|Johnny Cueto tips his cap to Red Sox after allowing career-high 13 hits in loss: ‘They just beat me’||08.21.15 at 10:52 pm ET|
If that was an audition, Johnny Cueto may want to petition for a do-over.
The Royals ace acquired from Cincinnati on the Sunday before the trade deadline was racked for a career-high 13 hits and seven runs – six earned – over six innings in a 7-2 Red Sox win Friday night at Fenway Park. For some perspective, Cueto hadn’t allowed double figure hits in a single outing since June 21, 2013, when he was tagged for 11 hits and seven runs in a loss to the Diamondbacks. One outing later, Cueto headed to the disabled list for two months with a lat strain, derailing Cincinnati’s hopes of a division title.
Both Cueto and his manager Ned Yost insisted afterward this was a one-game blip and not a warning flag.
“[He looked] completely comfortable,” Yost said. “He kept competing his tail but just wasn’t really sharp. He never stopped competing but he just wasn’t exceptionally sharp. He was competing through it. He just got some pitches up and got slapped the other way. Pitches hit up the middle. It was one of those nights.”
Cueto, who appeared to be stretching his side occasionally on the mound, said the outing was more about the Red Sox batters than his ineffectiveness.
“First of all, they made adjustments to me,” Cueto said. “I didn’t leave too many [pitches] up. But the ones I did leave up, they put good swings on them. They just beat me today. Those guys are major league baseball players and they’re in a major league lineup and they just beat me.”
To Cueto’s point, Mookie Betts set the tone by taking a Cueto slider the other way to right-center for a double to open the Boston first inning. He didn’t score but it was one of three hits for Betts on the night off Cueto. Blake Swihart went the other way in his first two at-bats against Cueto for base hits. The big adjustment? Look for Cueto’s nasty off-speed stuff and go to the opposite field and up the middle. It worked all night for the Red Sox, who made Cueto sweat on a humid night in Boston.
The capper was Josh Rutledge crushing a pitch from Cueto over the Green Monster in the sixth for a two-run homer that salted the game away. It was the fifth hit in six career at-bats for Rutledge off Cueto.
“It just a bad outing. I’m going to keep my head up and get ready for the next start,” Cueto said.
Just on Thursday, Cueto, who turns 30 in February, said he would want to come to Boston in 2016 as a free agent because the Red Sox are a championship-caliber contender. Maybe Cueto is also aware of just how much the Red Sox have hammered other “aces” this season, with the likes of Sonny Gray, Justin Verlander, Felix Hernandez (2x), Chris Sale and Cole Hamels all going down to defeat to Boston.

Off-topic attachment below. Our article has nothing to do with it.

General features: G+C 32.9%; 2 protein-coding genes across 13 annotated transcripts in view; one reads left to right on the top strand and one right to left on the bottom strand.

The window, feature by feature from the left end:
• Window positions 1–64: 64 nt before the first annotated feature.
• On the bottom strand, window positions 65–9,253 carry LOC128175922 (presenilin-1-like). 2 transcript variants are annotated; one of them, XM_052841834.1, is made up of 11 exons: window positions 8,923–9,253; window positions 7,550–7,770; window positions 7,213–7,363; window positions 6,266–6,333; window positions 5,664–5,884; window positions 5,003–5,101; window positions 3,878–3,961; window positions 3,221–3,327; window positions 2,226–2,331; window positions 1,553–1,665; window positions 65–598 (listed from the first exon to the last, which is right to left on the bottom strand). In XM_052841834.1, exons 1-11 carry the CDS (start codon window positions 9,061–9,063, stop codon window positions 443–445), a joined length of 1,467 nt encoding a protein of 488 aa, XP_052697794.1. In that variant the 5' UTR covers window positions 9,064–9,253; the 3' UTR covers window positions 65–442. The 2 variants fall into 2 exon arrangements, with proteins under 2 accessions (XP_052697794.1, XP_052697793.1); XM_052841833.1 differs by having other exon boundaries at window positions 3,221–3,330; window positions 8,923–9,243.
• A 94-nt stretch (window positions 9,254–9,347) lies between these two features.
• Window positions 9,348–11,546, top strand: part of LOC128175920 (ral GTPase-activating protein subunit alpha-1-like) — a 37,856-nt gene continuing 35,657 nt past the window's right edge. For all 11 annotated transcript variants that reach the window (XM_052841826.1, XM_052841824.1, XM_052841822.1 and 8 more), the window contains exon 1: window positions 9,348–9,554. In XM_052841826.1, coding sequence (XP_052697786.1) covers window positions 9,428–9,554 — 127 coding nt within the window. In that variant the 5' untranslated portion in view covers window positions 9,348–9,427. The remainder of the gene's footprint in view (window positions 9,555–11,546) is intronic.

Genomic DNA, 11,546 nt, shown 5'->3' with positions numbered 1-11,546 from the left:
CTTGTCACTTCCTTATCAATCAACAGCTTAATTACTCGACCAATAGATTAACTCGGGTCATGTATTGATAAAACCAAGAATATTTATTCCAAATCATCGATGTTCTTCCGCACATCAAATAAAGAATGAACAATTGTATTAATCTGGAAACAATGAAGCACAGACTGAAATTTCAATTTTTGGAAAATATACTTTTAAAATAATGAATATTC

|Hot Stove: Royals manager Ned Yost on Wil Myers rumors and KC’s pursuit of a starter||12.03.12 at 5:45 pm ET|
Royals manager Ned Yost suggested that outfielder Wil Myers — Baseball America’s Minor League Player of the Year in 2012 after hitting 37 homers in Double-A and Triple-A as a 21-year-old — reminds him of a young Dale Murphy, the former Braves center fielder and two-time NL MVP. He suggested that like Murphy, Myers has 30-plus homer potential. Kansas City plans to let him compete for an everyday job in spring training.
That said, in the aftermath of reports (including from WEEI.com’s Rob Bradford) last week that had the Royals considering trade proposals that would send Myers elsewhere for a front-of-the-rotation starter such as Red Sox left-hander Jon Lester or Tampa Bay’s James Shields, Yost also acknowledged that the Royals are open to the possibility of trading top prospects for a pitcher who can anchor their starting staff.
“Absolutely,” Yost said of the possibility of trading a top prospect for a starter. “But I can give you like nine more scenarios. … We’re looking at all of our options. We feel like we’re really close to being able to compete, and we’re looking at every option that we can. [Royals GM Dayton Moore has] worked really hard over the last five years to fill our minor league system with tremendous prospects that we can use for situations like this. We’re looking at a bunch of different options. One may work out; none may work out. We’re just going to do what’s best for our organization.
“Starting pitching, can’t have enough of it,” he added. “I’d like to have as much as I can get. But at what cost? That’s important to me.”
For now, Yost said, he felt no need to talk to Myers about his spot in the rumor mill.
“We’re talking about stuff, just like all organizations are, we’ve been locked up in our room, going over 90 different scenarios with 40 different players,” said Yost. “They’re just rumors right now.”
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